Limitations of Practice as a Nurse Practitioner in West Virginia - 2022

Last Reviewed: March 25th, 2022

It’s also important to consider the practice environment before becoming a Certified Nurse Practitioner (CNP). The American Association of Nurse Practitioners divides practice environments into three categories: full, reduced, and restricted.

Full practice is the best option since it gives CNPs the authority to evaluate, diagnose, and treat patients. They can also prescribe controlled substances and other medications without working with a physician. This gives CNPs autonomy at work while allowing them to provide a higher level of care. States with full practice authority also avoid bottlenecks and lack of access in the healthcare system since people can receive treatment from CNPs.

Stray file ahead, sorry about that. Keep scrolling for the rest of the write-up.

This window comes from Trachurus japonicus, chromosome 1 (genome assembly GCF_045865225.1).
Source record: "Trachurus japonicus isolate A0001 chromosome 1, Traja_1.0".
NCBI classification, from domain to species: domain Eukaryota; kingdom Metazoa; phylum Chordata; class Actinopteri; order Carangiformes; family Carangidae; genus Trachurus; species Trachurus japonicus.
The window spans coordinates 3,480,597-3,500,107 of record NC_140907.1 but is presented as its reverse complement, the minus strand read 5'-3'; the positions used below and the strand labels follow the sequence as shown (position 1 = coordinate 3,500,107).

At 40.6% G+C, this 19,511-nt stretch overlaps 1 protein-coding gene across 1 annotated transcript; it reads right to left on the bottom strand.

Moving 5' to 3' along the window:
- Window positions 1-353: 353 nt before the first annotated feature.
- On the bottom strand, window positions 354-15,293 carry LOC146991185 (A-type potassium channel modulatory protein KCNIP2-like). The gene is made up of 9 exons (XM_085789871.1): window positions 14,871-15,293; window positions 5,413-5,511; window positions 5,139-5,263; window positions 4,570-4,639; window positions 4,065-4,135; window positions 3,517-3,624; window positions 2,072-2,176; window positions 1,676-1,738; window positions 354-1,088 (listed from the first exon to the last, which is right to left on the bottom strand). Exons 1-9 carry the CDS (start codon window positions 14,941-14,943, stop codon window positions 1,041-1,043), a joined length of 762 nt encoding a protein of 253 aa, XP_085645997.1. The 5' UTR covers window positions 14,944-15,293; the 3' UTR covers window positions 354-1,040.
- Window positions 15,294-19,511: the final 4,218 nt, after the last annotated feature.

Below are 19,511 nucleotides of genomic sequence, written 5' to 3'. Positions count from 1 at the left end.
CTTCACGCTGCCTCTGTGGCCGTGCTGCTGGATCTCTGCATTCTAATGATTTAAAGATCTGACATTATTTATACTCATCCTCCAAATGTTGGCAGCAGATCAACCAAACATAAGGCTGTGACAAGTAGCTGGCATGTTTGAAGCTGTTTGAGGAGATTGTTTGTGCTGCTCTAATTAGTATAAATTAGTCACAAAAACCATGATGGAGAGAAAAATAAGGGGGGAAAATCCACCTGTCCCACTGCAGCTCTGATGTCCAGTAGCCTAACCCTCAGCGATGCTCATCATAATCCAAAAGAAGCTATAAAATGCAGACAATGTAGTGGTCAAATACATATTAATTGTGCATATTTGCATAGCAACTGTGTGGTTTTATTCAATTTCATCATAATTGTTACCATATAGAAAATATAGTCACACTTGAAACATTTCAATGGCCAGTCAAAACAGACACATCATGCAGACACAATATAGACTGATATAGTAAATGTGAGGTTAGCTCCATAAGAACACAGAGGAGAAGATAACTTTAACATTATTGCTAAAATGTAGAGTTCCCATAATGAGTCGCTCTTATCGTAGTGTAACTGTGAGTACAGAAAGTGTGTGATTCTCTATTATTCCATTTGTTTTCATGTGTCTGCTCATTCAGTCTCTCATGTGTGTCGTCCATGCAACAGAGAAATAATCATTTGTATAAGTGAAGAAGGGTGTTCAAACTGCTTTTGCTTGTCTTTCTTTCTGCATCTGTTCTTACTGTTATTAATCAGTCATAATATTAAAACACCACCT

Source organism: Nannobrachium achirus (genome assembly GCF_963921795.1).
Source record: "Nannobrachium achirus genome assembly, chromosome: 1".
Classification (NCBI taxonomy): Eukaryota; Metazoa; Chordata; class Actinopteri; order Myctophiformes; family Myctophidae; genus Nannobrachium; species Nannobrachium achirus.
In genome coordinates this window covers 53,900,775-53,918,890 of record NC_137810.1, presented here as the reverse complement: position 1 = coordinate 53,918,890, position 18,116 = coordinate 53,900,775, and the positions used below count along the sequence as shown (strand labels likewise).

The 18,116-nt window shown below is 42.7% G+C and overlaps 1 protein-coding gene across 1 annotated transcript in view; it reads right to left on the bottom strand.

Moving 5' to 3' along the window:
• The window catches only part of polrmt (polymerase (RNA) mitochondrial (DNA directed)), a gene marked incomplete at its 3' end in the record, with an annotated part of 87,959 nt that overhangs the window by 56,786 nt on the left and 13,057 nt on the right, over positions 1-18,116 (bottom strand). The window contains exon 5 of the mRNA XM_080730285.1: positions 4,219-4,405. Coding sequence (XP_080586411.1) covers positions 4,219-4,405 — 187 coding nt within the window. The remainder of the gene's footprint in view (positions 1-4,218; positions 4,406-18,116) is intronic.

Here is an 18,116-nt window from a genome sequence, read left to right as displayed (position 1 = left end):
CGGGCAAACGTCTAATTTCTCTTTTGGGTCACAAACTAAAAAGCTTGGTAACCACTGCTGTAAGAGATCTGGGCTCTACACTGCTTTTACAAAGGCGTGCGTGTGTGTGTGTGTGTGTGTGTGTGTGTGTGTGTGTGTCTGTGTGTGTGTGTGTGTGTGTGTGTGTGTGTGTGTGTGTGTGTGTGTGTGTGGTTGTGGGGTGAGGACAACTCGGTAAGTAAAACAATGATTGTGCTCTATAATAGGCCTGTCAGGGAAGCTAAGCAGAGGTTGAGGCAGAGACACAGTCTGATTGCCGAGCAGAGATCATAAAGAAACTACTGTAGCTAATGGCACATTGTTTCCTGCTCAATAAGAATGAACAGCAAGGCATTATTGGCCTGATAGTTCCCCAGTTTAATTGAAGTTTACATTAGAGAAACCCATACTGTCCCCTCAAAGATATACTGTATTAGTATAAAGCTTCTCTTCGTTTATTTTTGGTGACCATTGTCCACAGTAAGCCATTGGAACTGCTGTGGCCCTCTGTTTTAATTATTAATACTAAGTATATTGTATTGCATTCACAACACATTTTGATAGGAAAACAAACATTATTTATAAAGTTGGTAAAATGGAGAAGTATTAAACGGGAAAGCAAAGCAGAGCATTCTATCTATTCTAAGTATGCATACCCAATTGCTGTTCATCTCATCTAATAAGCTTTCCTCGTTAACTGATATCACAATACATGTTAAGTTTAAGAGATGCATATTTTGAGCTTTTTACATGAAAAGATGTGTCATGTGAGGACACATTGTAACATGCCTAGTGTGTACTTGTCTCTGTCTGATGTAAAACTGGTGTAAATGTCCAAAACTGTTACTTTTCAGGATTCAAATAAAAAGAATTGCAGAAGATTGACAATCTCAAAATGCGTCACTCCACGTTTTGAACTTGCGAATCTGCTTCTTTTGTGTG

Unfortunately, West Virginia is a reduced practice state due to some rules that lessen providers’ authority. For instance, West Virginia requires CNPs to enter into collaborative agreements with physicians, so they cannot rely on their licenses alone. Also, CNPs cannot prescribe schedule II controlled substances.

Fortunately, this is better than working in a restricted practice state. When that’s the case, your powers are restricted instead of merely reduced.

While reduced authority is preferred over restricted authority, you’ll benefit if West Virginia switches to a full practice environment. You can join in the fight to achieve full practice authority by working alongside the American Association of Nurse Practitioners. The organization’s advocacy center includes actionable ways for you to assist.

You can participate in advocacy while starting down the path to becoming a licensed CNP. Start by becoming an RN and then move forward to get your CNP license. While the process takes several years to complete, you’ll get to start a rewarding, high-paying career once you reach the end. That will make all the hard work well worth it.